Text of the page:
- Kessler wrote: "Under the Patriot Act, each roving wiretap, as they are called, has to be approved by a judge, so there is no question about infringing on civil liberties any more than when a judge approves a search of the house of a suspected child molester. Yet Democrats have portrayed the act as a monstrous invasion of rights." This, again, conflates questions about a specific provision to opposition to the entire Patriot Act. What Democrats actually opposed was a Bush administration proposal to make roving wiretaps permanent; the renewal put a four-year sunset provision on them.
- Kessler also offered a strangely backhanded defense of the idea that we should unequivocally trust the FBI: "Since the days when J. Edgar Hoover ordered illegal wiretaps and improper surveillance, the FBI as an organization has not engaged in illegal conduct. If the FBI cannot be trusted to wiretap within the framework of the law, why trust agents to make arrests or carry weapons?" Doesn't the fact that the FBI has a history of engaging in "illegal wiretaps and improper surveillance" make it imperative that certain safeguards be in place, as opposed to Kessler's "go and sin no more" benediction?
- Kessler wrote: "Democrats have also claimed that under another provision of the act, the FBI can use 'sneak and peek' tactics in libraries to probe people's reading habits without informing the targets until after a search." Then, he claims that "the FBI has no interest in anyone's reading habits." Then why is he complaining about it? He should, therefore, have no problem with a provision in the renewal that offer more protections for library records. Further, the main issue regarding library searches had nothing to do with the "sneak and peek" tactics Kessler cites; they involve the fact that the original Patriot Act let libraries be served with National Security Letters, a type of subpoena that forces the party being subpoenaed into a non-disclosure agreement severely limiting their legal rights. The renewal eliminates libraries as a recipient of NSLs for library records (though not for Internet use of a library computer).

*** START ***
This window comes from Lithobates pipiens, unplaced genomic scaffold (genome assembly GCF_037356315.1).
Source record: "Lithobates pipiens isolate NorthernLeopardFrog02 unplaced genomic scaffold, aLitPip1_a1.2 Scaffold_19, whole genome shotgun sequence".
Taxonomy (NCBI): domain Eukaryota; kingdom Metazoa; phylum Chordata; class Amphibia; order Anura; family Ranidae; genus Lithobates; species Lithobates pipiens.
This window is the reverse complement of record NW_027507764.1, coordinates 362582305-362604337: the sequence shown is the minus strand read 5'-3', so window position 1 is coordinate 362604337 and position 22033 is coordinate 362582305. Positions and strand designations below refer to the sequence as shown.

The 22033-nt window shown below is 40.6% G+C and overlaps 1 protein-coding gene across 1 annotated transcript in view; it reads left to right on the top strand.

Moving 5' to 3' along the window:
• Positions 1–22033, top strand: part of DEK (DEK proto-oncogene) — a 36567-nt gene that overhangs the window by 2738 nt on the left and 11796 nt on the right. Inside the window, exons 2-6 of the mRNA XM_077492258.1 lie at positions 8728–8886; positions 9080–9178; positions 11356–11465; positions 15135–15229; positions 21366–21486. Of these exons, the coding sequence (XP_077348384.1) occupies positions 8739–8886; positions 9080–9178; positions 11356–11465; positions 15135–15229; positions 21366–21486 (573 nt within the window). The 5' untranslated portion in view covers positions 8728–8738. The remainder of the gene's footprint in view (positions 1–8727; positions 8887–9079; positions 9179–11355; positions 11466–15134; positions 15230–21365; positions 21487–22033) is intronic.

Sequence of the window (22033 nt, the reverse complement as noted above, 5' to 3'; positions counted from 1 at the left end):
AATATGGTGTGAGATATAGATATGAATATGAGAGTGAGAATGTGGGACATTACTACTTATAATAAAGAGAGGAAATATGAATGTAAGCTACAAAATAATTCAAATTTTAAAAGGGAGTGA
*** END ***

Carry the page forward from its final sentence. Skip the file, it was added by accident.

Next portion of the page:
Kessler condensed his attack in a Nov. 2 article, claiming that "Democrats have sought to kill the USA Patriot Act, which FBI agents and CIA officers consider their single most important tool for hunting down terrorists and preventing another 9/11 attack."